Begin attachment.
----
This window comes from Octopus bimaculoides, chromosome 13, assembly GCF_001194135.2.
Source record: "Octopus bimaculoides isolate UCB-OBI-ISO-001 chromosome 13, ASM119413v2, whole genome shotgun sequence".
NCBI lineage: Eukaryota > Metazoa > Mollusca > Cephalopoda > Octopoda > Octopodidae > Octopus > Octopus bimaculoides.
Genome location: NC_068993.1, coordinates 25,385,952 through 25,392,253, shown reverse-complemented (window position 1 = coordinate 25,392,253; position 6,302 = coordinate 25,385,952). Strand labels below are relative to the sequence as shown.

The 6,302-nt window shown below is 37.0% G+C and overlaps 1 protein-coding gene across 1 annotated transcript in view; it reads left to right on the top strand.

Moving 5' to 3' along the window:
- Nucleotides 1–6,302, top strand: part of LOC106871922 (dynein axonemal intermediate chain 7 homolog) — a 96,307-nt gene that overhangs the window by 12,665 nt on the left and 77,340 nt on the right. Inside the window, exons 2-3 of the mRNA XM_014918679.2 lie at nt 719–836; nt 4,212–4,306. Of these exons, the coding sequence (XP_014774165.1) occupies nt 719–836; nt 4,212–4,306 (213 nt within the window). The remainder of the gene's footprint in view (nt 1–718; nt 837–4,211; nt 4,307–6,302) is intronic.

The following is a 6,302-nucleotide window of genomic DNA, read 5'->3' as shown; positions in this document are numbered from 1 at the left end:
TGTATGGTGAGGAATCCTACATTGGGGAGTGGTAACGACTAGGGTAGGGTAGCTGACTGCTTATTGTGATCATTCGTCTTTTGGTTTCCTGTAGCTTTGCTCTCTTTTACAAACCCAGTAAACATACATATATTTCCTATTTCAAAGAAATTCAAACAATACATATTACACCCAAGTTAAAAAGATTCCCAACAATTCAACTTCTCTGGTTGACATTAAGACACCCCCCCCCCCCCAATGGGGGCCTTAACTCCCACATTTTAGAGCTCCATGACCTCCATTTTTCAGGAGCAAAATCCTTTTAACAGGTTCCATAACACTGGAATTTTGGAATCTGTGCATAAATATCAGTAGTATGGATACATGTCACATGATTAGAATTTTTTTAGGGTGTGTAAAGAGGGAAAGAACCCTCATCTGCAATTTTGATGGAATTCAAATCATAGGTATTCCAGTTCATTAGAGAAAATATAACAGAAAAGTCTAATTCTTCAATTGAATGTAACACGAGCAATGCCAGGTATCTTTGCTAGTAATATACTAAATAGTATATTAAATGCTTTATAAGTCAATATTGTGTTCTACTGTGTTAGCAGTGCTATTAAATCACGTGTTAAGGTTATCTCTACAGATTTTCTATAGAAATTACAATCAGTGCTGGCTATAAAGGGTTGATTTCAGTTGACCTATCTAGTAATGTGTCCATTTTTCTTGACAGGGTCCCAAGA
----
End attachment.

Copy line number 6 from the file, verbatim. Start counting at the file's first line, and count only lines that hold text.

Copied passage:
Moving 5' to 3' along the window: